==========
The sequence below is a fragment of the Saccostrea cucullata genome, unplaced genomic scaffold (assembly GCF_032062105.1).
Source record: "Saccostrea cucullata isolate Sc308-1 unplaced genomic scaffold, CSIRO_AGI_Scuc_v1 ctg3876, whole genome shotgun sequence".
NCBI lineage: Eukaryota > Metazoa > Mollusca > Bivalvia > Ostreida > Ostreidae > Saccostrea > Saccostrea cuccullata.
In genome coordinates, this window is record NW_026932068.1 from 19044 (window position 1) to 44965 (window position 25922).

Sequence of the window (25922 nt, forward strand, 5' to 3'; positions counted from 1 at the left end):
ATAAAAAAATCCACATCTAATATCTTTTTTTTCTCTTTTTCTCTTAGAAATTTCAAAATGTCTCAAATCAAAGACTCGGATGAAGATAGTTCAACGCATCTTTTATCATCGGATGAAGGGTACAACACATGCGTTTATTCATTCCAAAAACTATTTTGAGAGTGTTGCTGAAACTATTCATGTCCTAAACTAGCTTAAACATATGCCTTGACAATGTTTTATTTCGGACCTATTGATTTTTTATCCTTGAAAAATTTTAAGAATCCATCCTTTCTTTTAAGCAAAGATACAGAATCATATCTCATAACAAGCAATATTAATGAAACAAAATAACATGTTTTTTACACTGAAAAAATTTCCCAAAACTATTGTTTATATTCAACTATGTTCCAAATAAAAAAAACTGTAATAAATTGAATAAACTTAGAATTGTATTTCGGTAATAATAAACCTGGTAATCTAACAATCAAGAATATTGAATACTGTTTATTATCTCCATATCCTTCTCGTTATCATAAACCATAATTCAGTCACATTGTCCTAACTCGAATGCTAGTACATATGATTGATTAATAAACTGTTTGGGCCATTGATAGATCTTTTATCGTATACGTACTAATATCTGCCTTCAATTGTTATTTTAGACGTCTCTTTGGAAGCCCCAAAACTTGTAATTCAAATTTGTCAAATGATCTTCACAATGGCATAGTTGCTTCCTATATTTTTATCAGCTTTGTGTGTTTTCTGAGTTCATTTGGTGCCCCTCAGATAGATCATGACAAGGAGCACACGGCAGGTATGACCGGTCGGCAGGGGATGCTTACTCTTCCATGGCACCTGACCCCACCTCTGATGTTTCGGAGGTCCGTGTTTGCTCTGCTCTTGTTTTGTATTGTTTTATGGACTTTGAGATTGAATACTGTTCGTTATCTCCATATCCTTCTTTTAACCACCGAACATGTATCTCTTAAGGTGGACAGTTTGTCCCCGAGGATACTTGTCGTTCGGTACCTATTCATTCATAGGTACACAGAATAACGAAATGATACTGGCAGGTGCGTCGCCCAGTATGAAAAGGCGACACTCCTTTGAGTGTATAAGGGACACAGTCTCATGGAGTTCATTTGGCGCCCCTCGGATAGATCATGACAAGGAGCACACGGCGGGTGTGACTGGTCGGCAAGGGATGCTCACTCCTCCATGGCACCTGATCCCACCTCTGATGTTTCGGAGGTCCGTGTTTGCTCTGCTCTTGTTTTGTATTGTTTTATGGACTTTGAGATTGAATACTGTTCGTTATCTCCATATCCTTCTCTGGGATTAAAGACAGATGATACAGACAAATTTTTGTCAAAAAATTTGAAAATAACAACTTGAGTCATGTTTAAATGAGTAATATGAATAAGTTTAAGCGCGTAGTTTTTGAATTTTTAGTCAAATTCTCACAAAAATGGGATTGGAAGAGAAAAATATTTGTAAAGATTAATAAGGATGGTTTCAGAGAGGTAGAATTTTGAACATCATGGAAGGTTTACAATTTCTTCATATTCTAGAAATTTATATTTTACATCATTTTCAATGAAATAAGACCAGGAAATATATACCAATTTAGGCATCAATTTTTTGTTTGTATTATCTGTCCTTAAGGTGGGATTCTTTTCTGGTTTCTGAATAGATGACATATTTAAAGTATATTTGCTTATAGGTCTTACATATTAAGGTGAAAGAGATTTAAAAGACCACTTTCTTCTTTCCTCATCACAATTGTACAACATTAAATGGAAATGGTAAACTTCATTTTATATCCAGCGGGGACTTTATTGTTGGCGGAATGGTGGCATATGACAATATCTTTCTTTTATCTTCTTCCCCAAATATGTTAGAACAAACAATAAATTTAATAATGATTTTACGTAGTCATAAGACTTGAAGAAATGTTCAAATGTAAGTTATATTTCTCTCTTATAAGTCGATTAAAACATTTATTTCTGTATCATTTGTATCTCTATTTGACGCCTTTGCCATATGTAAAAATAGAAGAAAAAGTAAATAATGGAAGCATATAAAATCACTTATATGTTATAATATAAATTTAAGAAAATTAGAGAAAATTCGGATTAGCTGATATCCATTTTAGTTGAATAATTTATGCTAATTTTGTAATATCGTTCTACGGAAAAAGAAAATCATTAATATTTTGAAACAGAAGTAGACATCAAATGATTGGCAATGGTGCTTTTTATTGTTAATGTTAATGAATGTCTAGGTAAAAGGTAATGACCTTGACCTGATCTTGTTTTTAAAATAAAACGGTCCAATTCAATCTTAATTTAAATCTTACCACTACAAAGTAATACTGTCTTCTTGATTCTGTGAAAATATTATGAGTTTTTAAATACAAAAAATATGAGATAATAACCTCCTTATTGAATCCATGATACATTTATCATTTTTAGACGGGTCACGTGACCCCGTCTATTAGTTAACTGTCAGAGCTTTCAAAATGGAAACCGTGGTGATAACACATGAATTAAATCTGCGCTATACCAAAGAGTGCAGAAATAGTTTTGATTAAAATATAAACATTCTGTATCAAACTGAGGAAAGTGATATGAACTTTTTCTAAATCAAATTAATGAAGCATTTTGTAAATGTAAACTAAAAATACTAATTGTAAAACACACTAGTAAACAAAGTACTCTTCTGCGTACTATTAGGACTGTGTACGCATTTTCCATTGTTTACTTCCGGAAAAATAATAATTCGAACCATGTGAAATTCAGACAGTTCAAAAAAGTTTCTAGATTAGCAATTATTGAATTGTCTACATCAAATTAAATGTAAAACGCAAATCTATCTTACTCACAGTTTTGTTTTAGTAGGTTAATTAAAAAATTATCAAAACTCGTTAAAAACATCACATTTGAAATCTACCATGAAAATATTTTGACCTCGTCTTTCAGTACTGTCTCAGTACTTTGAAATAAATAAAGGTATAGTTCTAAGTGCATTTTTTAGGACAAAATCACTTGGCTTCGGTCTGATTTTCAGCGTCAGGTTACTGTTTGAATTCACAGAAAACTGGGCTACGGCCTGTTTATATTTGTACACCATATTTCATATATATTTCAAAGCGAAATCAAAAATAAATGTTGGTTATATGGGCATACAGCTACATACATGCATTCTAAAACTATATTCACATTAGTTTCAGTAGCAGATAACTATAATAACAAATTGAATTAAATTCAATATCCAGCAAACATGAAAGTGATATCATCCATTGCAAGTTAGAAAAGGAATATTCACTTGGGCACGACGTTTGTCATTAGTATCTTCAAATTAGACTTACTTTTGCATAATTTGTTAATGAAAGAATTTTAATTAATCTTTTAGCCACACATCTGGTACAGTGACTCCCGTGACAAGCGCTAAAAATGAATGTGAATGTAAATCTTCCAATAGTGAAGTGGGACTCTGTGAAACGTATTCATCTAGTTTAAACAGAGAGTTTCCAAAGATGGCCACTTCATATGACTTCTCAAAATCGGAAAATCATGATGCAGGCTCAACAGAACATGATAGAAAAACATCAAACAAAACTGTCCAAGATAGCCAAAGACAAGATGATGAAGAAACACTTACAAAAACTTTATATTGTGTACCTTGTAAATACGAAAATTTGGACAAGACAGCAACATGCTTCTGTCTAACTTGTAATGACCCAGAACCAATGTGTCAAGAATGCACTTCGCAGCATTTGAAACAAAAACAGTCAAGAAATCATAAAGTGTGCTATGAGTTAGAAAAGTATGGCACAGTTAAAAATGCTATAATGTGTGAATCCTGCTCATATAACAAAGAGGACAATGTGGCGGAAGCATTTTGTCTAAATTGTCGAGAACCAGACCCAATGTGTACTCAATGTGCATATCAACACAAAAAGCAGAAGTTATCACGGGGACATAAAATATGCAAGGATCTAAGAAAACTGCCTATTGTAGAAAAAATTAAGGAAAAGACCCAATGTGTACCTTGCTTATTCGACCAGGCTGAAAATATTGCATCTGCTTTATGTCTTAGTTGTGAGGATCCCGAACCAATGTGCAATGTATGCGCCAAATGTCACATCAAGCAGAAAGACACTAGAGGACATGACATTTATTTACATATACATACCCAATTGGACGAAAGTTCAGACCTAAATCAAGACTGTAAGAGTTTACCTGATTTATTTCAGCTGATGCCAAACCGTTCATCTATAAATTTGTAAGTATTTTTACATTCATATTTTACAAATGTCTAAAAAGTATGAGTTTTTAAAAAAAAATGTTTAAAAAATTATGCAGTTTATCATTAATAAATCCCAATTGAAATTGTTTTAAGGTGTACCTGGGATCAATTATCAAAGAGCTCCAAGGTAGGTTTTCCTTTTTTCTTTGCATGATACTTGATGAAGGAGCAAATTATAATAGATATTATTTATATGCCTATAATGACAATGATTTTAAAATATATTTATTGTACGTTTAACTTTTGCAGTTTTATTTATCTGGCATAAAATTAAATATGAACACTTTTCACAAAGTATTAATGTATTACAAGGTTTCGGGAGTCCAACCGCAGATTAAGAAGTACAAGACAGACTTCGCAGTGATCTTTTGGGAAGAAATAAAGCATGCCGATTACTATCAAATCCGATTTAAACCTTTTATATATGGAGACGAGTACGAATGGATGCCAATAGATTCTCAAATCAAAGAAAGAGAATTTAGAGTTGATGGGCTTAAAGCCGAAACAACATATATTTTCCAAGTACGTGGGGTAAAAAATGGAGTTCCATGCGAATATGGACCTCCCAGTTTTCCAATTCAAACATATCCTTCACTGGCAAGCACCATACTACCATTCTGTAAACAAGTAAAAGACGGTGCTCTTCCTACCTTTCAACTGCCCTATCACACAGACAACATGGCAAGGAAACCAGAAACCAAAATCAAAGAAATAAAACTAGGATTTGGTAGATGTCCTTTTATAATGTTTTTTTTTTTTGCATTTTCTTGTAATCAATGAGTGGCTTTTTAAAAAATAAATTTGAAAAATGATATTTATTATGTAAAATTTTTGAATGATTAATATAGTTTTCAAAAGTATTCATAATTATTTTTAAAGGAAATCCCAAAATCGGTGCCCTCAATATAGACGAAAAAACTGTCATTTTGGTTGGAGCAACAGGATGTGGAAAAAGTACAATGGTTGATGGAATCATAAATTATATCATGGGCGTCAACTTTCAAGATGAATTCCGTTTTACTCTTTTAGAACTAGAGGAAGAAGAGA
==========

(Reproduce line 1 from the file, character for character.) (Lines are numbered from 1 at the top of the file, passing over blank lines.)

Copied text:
The sequence below is a fragment of the Saccostrea cucullata genome, unplaced genomic scaffold (assembly GCF_032062105.1).